In our nursery, the book situation was a little…blah. For the longest time we used a basic – so basic it was ugly – cabinet that I came to regret the 20 dollars it costed. If you don’t like an item, even 10 cents are too many.
Enter the DIY bookcase ledges. A project so simple that I was bound to make it difficult.
For one, I nailed the 5 ledges twice. Because the first time, even with my painstaking attention to detail, my brain was – apparently – in a completely different dimension than the rest of me and so, I nailed every.single.ledge, wrong.
Even when I figured I had botched the nailing while I was doing the third ledge, somehow I went ahead and nailed the next two, also wrong.
Thankfully, because I was having a lazy day, I hadn’t used wood glue – only nails. Which makes for flimsy shelves that come apart easily. Win?
In that case it was win, as I could take the ledges apart and re-nail them right. They turned out fantastic! DIY wise, it is as simple as it gets and hardly world’s greatest woodwork.
However, they added so much dimension and practicality that I love them dearly. The small slice of wall they went on, was narrow, small and half hidden behind the door. It was a wasted space. Adding the horizontal ledges, created the illusion the wall is way wider and made the whole room look bigger.
Five 1 x 4 inches by 8 feet planks (we used pre-primed composite ones) to make the actual shelves
Three 1 x 2 inches by 8 feet, to make the front stopper piece (stops books from sliding off)
50 galvanized finishing nails and ten 2.5 inches (6.35 cm) screws for mounting on the wall
1. Cut the 4″ x 8’s – or have them cut – in half.
2. Glue and nail the two halves perpendicularly, trying NOT to mess up such a simple task – like I did. If you glue, I strongly suggest you use clamps – there is no way around that if you want a good fit.
3. If you are doing this alone and have a toddler to keep an eye on, improvise a way to stabilize your contraption in your living room, so you nail the front ledge. Depending on how good you are in Tetris you can end up with something like this:
4. Find the studs and screw the first shelf. Use all means available to ensure that first shelf is level. We used this Auto-Leveling Laser with Stud Sensor (<-affiliate link).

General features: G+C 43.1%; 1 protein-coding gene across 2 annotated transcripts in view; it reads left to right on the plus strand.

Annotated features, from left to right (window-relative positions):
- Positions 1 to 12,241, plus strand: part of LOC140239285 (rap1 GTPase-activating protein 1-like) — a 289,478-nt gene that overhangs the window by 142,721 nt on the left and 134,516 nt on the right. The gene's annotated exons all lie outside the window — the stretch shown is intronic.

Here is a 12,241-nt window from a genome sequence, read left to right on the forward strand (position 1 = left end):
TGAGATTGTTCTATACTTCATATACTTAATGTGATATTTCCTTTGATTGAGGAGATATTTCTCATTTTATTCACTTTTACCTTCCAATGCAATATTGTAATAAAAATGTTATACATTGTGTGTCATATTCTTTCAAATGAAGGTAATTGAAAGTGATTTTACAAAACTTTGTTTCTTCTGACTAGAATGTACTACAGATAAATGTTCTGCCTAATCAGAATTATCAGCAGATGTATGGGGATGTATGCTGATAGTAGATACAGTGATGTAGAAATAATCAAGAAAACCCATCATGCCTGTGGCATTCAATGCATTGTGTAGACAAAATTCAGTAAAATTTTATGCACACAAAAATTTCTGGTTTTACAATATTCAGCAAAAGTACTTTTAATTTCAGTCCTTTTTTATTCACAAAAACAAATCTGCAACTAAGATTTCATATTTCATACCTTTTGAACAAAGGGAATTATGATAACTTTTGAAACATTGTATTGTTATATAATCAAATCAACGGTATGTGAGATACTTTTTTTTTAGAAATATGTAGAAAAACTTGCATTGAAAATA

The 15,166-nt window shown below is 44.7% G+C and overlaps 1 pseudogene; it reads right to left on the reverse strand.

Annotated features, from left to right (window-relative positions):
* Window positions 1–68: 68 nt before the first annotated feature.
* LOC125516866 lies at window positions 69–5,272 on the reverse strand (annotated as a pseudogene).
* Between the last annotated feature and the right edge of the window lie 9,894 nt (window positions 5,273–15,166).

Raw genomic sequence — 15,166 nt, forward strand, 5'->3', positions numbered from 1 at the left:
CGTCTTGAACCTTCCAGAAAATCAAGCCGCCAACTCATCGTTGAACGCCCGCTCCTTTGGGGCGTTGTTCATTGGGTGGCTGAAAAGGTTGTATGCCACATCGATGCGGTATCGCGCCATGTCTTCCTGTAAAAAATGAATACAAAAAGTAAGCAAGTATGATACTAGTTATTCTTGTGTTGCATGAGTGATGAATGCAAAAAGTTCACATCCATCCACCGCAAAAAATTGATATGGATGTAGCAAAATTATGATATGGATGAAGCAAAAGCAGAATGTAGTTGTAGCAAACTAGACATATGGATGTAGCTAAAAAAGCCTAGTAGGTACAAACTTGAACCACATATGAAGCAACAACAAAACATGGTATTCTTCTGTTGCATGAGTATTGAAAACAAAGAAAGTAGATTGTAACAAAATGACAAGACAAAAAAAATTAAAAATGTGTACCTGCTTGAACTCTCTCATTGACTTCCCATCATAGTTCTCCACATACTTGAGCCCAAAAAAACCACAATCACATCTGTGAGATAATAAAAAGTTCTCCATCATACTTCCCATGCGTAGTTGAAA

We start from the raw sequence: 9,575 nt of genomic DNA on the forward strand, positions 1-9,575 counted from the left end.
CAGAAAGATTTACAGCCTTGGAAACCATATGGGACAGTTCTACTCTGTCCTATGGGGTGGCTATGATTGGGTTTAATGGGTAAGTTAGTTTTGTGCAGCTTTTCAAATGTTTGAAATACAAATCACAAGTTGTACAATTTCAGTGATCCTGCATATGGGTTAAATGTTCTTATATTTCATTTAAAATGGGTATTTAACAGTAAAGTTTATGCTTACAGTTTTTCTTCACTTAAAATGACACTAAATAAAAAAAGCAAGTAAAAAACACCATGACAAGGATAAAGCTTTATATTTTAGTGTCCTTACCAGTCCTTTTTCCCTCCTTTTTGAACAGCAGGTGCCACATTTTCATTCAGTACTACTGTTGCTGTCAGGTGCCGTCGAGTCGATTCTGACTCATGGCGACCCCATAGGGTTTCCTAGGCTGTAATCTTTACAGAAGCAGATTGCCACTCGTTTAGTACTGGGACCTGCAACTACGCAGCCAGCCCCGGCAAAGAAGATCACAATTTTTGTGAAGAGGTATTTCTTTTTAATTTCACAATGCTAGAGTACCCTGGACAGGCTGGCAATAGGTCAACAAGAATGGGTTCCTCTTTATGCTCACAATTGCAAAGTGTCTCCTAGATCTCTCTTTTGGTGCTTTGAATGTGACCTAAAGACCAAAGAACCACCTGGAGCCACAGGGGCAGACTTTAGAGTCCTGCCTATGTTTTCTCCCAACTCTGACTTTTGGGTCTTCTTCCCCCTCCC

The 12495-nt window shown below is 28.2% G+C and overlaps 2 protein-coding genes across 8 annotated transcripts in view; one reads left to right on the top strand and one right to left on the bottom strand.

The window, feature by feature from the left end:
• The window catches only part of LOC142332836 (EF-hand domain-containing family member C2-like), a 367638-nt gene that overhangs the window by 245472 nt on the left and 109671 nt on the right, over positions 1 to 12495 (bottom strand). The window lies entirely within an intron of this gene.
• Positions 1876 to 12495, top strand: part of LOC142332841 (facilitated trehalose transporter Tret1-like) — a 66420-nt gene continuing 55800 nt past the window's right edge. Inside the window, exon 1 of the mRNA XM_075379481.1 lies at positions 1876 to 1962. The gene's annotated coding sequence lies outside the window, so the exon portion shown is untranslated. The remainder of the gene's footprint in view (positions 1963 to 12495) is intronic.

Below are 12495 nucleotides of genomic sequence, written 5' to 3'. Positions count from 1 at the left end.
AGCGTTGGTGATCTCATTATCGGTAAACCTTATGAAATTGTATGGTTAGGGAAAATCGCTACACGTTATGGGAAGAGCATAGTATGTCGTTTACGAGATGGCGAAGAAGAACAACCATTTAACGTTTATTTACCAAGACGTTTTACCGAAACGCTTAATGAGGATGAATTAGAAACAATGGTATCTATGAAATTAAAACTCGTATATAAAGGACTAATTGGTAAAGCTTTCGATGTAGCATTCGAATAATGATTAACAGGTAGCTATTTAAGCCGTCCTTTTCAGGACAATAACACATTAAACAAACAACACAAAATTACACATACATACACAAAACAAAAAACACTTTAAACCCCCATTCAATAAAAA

We still messed up – because we are awesome like that – even though we had the right tool and professional help:
We only missed two out of the ten drills so, all in all, it was a good day. I am not afraid of patching (will show you my masterpieces soon) and it was a very quick fix.
5. Using the first shelf as guide, measure equal vertical distances, adding your bookshelves starting from the bottom and working up (will make your life way easier). I gave plenty of height – 15 inches – between shelves to allow for large books to fit nicely.
6. Step back and admire your handiwork.
7. Feel proud and satisfied.
8. Realize that you still need to fill, sand and paint but decide to leave that for another day, because you just can’t wait to see how they look with books on them.
9. Pour yourself the beverage of your choice and continue admiring your awesome DIY.
Following advice no 8, I started adding books. A tricky thing to add, as The Cute kept stealing them. Eventually, I persevered:
Total cost for 5 bookshelf ledges made out of composite boards, each shelf four feet long, was – rounded up – about 56 dollars (hm, maybe we could find a cheaper material?). Plus 50 nails (10 per shelf) and 10 screws (two per shelf). The ledges are up a full week now and there has be no change in their shape. They are not to climb on but they hold all those books you see in the pictures, without budging one bit.
LIKE IT? PIN IT!
Even unpainted, they look beautiful! Love them, love them, love them! That slice of wall went from being useless (and narrow looking), to be super practical, full of interest and the most alluring kind of gallery wall in my book (oh a pun!) there is.